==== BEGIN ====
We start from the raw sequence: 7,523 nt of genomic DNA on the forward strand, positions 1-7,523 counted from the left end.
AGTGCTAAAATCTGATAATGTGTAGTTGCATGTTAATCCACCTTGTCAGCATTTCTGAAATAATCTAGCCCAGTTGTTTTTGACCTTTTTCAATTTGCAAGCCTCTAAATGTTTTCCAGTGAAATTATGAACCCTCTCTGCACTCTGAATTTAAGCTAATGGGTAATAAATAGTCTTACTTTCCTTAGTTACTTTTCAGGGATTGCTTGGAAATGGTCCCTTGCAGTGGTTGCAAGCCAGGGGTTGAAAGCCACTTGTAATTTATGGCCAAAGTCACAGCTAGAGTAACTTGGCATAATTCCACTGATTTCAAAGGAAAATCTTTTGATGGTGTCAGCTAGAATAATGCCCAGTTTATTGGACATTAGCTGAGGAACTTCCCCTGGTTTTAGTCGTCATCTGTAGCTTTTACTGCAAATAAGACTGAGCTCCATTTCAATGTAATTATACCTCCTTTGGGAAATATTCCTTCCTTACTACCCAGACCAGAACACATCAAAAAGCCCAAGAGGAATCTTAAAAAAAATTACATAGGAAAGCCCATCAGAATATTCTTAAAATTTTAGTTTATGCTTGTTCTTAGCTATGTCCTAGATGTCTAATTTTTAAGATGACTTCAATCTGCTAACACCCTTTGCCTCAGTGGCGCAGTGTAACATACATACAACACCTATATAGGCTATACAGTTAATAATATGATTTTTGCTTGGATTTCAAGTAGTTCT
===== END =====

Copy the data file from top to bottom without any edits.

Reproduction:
We start from the raw sequence: 7,523 nt of genomic DNA on the forward strand, positions 1-7,523 counted from the left end.
AGTGCTAAAATCTGATAATGTGTAGTTGCATGTTAATCCACCTTGTCAGCATTTCTGAAATAATCTAGCCCAGTTGTTTTTGACCTTTTTCAATTTGCAAGCCTCTAAATGTTTTCCAGTGAAATTATGAACCCTCTCTGCACTCTGAATTTAAGCTAATGGGTAATAAATAGTCTTACTTTCCTTAGTTACTTTTCAGGGATTGCTTGGAAATGGTCCCTTGCAGTGGTTGCAAGCCAGGGGTTGAAAGCCACTTGTAATTTATGGCCAAAGTCACAGCTAGAGTAACTTGGCATAATTCCACTGATTTCAAAGGAAAATCTTTTGATGGTGTCAGCTAGAATAATGCCCAGTTTATTGGACATTAGCTGAGGAACTTCCCCTGGTTTTAGTCGTCATCTGTAGCTTTTACTGCAAATAAGACTGAGCTCCATTTCAATGTAATTATACCTCCTTTGGGAAATATTCCTTCCTTACTACCCAGACCAGAACACATCAAAAAGCCCAAGAGGAATCTTAAAAAAAATTACATAGGAAAGCCCATCAGAATATTCTTAAAATTTTAGTTTATGCTTGTTCTTAGCTATGTCCTAGATGTCTAATTTTTAAGATGACTTCAATCTGCTAACACCCTTTGCCTCAGTGGCGCAGTGTAACATACATACAACACCTATATAGGCTATACAGTTAATAATATGATTTTTGCTTGGATTTCAAGTAGTTCT